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Yalumba is Australia's oldest family-owned winery, founded in 1849 by Samuel Smith. From modest beginnings, the Yalumba Wine Company has grown to become one of Australia's most successful wineries, owned by 5th generation Robert Hill-Smith. Yalumba regularly receives accolades for its outstanding wines, and for its leadership in viticultural innovation and sustainable farming. Yalumba was the first winery in the world to be recognized with the Climate Award from the United States Environmental Protection Agency (2007), earned the International Green Apple Gold Award from House of Commons (U.K. 2011), and was the first winery outside the United States to win the BRIT International Award of Excellence in Sustainable Winegrowing Competition (2013). The Yalumba portfolio commences with the fresh and flavorsome varietal wines of the Y Series, then moves up to the Samuel’s Garden line to capture the essence of the classic Rhone-influenced varietals of the Barossa and Eden Valleys, explores sub-regional complexity through innovative, modern wines in the Hand Pickedline, and culminates with the coveted, collectible Yalumba Rare and Fine wines including Signature and Octavius.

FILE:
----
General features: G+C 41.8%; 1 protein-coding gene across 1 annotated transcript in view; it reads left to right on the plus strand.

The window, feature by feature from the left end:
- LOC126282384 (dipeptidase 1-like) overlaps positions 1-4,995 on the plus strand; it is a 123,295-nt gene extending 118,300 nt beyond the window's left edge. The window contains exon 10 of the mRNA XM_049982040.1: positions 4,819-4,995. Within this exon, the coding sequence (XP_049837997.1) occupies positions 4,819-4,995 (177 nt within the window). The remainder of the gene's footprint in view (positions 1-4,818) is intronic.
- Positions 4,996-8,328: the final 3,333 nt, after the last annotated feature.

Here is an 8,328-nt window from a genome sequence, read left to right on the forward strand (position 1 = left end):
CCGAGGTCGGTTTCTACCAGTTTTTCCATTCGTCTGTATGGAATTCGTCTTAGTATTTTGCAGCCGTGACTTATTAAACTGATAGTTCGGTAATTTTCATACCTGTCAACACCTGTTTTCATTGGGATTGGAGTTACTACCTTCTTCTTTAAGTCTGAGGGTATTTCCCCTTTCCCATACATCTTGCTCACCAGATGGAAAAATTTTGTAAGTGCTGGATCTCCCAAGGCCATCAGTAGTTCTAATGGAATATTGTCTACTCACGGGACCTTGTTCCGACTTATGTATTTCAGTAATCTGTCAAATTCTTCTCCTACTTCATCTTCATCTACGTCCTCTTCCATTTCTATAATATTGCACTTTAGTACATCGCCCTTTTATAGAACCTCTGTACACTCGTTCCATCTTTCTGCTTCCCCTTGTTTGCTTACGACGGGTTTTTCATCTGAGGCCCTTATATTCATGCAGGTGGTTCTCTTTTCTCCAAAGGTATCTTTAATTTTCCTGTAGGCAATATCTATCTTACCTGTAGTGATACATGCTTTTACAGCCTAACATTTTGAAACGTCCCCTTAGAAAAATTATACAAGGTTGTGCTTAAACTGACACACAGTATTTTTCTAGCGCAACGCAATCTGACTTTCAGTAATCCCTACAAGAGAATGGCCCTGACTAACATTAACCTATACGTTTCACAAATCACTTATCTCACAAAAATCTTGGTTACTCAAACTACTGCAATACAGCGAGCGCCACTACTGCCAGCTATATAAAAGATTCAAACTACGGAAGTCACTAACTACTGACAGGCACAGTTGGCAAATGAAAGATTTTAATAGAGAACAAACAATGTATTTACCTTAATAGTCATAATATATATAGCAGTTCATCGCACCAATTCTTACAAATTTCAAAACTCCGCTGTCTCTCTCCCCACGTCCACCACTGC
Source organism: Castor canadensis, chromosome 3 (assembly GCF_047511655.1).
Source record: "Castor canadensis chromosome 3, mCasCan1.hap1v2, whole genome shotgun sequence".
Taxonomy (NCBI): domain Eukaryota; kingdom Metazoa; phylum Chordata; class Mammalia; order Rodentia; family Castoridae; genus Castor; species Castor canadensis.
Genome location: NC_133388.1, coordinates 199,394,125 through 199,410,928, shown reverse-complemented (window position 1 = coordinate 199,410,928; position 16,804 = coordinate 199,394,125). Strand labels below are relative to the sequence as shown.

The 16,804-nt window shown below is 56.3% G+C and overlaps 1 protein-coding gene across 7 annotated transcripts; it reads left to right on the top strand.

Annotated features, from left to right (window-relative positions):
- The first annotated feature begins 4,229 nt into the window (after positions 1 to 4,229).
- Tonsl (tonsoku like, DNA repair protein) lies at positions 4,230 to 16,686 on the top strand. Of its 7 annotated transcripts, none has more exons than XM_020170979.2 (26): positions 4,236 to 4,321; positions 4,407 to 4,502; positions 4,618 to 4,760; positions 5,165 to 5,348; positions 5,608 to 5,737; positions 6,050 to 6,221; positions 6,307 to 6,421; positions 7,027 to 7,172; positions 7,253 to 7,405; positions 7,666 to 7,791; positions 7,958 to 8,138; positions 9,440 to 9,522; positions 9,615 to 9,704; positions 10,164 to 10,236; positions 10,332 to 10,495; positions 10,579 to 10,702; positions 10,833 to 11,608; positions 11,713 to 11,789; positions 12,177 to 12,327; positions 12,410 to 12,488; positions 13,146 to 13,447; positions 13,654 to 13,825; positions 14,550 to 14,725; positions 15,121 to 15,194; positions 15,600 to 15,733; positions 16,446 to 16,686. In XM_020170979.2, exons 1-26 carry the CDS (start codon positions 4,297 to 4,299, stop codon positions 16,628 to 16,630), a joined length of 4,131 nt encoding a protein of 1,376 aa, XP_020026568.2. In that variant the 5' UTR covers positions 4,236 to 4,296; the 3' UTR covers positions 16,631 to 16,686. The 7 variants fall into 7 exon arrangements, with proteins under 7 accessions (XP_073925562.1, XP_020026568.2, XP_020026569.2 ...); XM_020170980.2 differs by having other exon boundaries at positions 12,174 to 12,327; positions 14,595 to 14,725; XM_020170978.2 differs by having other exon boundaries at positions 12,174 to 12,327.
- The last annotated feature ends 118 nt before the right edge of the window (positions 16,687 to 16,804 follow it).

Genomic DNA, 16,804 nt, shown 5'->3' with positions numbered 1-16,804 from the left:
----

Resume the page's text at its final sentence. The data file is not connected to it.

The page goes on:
Australia

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A large, climatically diverse country producing just about every wine style imaginable, Australia is not just a source of blockbuster Shiraz or inexpensive wine with cute labels, though both can certainly be found here. Australia has a grand winemaking history and some of the oldest vines on the planet, along with a huge range of landscapes and climates; it is impossible to make generalizations about Australian wine. Most regions are concentrated in the south of the country with those inland experiencing warm, dry weather, and those in more coastal areas receiving humid and tropical, or maritime weather patterns. Australia has for several decades been at the forefront of winemaking technology and has widely adopted the use of screwcaps, even for some premium and ultra-premium bottles.